"However, in order to fully seize all the possibilities the Cloud offers, we must face a number of crucial challenges, such as the level of harmonisation, the creation of common technical criteria, the transparency and security of data exchange and the involvement of the public sector which is a major buyer of IT services in Europe", she went on to say.
Pilar del Castillo Vera, an MEP and the Parliament's EPP group coordinator in the ITRE committee, added: "There is a clear link between the Cloud Computing Strategy and the completion of the Digital Single Market; a market which represents today the heart of the Single Market, but which still needs to eliminate all the existing barriers in areas such as consumer protection, Intellectual Property Rights, data protection, specific product regulations, and payment transactions. In this sense, the proposed Cloud Strategy will touch upon many aspects that affect the need for harmonisation. It consequently has the potential to become an important accelerator in the completion of our Digital Single Market. Let us not lose this opportunity."
Association for Competitive Technology President Jonathan Zuck lamented the lack of a single market but said: "Cloud computing is a fundamental building block for success of the European SME's, providing the ability to compete with much larger players and expand quickly into new markets. Europe's innovative SMEs are looking to the Commission to demonstrate the leadership necessary to create a unified market for cloud computing services with flexible rules that enable innovation and growth."
European Conservatives and Reformists group industry spokesman Giles Chichester MEP said: "Cloud computing offers an enormous economy of scale for businesses and consumers. Instead of constantly having to update security protocols or software on every company's desktop computer, the majority of the work will be done by the cloud computing companies themselves. With increased use of tablet PCs and smartphones the cloud will mean that any wifi connection can immediately be turned into an office.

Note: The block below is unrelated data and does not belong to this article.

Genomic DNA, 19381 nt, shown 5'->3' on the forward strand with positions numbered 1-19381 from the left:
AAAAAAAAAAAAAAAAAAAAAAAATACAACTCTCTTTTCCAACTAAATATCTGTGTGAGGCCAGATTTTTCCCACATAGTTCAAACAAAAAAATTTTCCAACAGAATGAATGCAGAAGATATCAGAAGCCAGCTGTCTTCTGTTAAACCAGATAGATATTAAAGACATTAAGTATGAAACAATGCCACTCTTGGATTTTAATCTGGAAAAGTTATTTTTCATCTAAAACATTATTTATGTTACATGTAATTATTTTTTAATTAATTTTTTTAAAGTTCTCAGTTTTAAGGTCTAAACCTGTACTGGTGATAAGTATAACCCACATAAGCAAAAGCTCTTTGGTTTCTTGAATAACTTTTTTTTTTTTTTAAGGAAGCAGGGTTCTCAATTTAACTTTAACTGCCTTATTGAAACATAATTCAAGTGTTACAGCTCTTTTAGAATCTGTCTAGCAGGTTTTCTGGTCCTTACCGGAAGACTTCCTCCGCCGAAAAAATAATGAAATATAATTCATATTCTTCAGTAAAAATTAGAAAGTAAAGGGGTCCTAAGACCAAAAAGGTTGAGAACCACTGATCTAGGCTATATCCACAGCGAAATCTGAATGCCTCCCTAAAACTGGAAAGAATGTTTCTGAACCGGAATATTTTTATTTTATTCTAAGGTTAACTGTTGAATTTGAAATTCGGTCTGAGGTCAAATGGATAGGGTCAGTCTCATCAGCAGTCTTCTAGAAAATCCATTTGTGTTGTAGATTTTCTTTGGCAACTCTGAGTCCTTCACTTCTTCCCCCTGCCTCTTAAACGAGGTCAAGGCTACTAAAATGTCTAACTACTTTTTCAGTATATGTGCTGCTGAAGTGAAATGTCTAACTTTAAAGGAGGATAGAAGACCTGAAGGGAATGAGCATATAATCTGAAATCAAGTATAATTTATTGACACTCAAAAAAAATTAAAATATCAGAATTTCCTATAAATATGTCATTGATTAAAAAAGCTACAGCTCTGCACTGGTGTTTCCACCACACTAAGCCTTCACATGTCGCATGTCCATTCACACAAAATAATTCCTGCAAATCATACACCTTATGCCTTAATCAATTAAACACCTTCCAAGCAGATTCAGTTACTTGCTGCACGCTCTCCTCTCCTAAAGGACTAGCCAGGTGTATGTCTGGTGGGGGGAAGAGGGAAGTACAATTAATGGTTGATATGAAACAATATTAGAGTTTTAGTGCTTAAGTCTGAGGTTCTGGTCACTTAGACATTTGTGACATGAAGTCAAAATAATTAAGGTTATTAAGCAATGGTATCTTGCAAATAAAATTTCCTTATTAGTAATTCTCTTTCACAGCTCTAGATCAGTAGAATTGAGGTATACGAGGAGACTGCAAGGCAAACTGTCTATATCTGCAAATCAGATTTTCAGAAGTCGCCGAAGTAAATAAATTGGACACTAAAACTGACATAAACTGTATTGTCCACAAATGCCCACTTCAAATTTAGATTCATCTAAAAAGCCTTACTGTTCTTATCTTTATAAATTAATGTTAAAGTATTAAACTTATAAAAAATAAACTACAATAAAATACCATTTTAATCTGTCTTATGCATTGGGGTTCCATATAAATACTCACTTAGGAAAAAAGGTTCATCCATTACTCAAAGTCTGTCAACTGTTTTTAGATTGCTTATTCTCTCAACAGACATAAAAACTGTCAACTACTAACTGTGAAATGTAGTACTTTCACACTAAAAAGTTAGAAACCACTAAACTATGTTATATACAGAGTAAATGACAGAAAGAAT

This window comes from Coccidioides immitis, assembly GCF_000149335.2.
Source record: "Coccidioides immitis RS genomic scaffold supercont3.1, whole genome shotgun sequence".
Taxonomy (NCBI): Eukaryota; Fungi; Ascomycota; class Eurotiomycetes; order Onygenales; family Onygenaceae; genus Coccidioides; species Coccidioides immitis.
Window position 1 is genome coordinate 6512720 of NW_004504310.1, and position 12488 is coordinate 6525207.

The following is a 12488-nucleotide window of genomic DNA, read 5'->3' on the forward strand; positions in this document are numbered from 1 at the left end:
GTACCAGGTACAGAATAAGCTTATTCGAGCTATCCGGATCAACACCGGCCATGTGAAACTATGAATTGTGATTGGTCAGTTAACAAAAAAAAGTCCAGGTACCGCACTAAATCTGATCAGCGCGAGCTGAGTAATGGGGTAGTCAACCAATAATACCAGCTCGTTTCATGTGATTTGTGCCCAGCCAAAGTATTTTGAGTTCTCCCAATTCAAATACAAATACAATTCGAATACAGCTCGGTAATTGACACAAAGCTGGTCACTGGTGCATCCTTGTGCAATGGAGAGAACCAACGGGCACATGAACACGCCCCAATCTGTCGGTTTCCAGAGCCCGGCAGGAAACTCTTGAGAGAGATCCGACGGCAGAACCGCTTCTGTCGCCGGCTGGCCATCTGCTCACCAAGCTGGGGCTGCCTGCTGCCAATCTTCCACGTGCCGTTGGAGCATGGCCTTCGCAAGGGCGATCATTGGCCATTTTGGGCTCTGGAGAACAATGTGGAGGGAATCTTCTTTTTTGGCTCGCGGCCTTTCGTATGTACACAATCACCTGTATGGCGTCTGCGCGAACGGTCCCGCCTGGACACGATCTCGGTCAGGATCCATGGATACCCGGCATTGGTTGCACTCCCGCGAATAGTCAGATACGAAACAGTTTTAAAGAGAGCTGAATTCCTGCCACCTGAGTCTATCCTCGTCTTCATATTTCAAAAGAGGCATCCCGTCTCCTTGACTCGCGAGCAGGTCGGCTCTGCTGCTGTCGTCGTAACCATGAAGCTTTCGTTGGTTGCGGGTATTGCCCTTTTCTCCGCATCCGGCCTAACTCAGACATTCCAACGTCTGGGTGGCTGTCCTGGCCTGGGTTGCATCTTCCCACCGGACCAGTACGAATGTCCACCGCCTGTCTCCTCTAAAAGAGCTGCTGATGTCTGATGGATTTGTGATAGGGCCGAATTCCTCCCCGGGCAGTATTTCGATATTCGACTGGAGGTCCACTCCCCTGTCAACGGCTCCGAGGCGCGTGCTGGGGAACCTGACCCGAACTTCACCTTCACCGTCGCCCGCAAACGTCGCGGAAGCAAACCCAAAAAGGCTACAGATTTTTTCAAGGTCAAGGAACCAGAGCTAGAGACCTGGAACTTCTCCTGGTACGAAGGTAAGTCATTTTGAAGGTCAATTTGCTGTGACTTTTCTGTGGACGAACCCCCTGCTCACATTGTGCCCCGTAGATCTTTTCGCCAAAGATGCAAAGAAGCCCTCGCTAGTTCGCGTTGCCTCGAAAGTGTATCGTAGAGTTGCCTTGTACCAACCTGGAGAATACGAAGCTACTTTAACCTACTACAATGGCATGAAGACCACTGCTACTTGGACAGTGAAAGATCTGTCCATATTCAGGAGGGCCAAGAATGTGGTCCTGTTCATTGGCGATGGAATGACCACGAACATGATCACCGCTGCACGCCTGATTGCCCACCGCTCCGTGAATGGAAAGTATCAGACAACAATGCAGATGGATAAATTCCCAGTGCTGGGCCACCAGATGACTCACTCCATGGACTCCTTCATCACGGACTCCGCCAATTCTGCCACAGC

"The commission has adopted the right approach. There is often a propensity by regulators to regulate emerging technologies before they have had the opportunity to reach their potential. We must avoid precipitous regulation of cloud computing that could kill off a technology that will deliver much-needed jobs and growth. Instead, we should embrace this as an emerging technology that may need further regulation in the future", he said.
ECR civil liberties spokesman Timothy Kirkhope MEP added: "Data protection has to be a major priority and the work we are already carrying out on a new EU-wide data protection framework will hopefully provide more businesses with the confidence to take advantage of this exciting development."
Stephen Collins, head of EU policy at Microsoft EMEA, commented: "The EU Cloud Computing Strategy will help Europe capitalise on the great potential of this technology by removing the remaining obstacles, paving the way for wide-scale uptake across Europe. In times of austerity this new strategy could be part of Europe’s New Deal – underpinning a return to jobs, growth and prosperity for millions. The strategy provides a framework for further harmonisation, clarity and assurances businesses need to move to the cloud and bring growth and technological innovation to Europe.”